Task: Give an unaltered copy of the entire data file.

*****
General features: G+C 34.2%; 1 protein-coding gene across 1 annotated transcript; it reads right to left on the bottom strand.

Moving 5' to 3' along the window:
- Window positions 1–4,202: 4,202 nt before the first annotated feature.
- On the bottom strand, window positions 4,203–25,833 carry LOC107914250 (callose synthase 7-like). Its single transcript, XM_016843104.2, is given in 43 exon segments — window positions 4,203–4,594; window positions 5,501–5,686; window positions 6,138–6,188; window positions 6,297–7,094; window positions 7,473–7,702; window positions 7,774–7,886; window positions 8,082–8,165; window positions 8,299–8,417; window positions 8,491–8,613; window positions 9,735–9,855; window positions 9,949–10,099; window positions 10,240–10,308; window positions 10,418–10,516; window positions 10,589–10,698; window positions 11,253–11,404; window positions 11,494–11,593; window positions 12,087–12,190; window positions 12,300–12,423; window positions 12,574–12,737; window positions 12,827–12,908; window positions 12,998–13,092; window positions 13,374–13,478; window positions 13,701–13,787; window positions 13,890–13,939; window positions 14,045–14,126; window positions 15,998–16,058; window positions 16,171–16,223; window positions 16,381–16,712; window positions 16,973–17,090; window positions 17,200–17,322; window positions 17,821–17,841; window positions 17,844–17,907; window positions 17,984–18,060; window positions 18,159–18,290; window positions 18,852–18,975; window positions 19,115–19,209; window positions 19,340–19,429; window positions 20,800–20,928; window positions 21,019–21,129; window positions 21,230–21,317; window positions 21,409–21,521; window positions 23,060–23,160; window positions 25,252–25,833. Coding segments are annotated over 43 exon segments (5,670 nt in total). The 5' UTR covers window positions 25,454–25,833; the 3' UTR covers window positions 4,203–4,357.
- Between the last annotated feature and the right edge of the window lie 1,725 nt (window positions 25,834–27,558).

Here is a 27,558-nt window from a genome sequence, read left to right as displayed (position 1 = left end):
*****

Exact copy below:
General features: G+C 34.2%; 1 protein-coding gene across 1 annotated transcript; it reads right to left on the bottom strand.

Moving 5' to 3' along the window:
- Window positions 1–4,202: 4,202 nt before the first annotated feature.
- On the bottom strand, window positions 4,203–25,833 carry LOC107914250 (callose synthase 7-like). Its single transcript, XM_016843104.2, is given in 43 exon segments — window positions 4,203–4,594; window positions 5,501–5,686; window positions 6,138–6,188; window positions 6,297–7,094; window positions 7,473–7,702; window positions 7,774–7,886; window positions 8,082–8,165; window positions 8,299–8,417; window positions 8,491–8,613; window positions 9,735–9,855; window positions 9,949–10,099; window positions 10,240–10,308; window positions 10,418–10,516; window positions 10,589–10,698; window positions 11,253–11,404; window positions 11,494–11,593; window positions 12,087–12,190; window positions 12,300–12,423; window positions 12,574–12,737; window positions 12,827–12,908; window positions 12,998–13,092; window positions 13,374–13,478; window positions 13,701–13,787; window positions 13,890–13,939; window positions 14,045–14,126; window positions 15,998–16,058; window positions 16,171–16,223; window positions 16,381–16,712; window positions 16,973–17,090; window positions 17,200–17,322; window positions 17,821–17,841; window positions 17,844–17,907; window positions 17,984–18,060; window positions 18,159–18,290; window positions 18,852–18,975; window positions 19,115–19,209; window positions 19,340–19,429; window positions 20,800–20,928; window positions 21,019–21,129; window positions 21,230–21,317; window positions 21,409–21,521; window positions 23,060–23,160; window positions 25,252–25,833. Coding segments are annotated over 43 exon segments (5,670 nt in total). The 5' UTR covers window positions 25,454–25,833; the 3' UTR covers window positions 4,203–4,357.
- Between the last annotated feature and the right edge of the window lie 1,725 nt (window positions 25,834–27,558).

Here is a 27,558-nt window from a genome sequence, read left to right as displayed (position 1 = left end):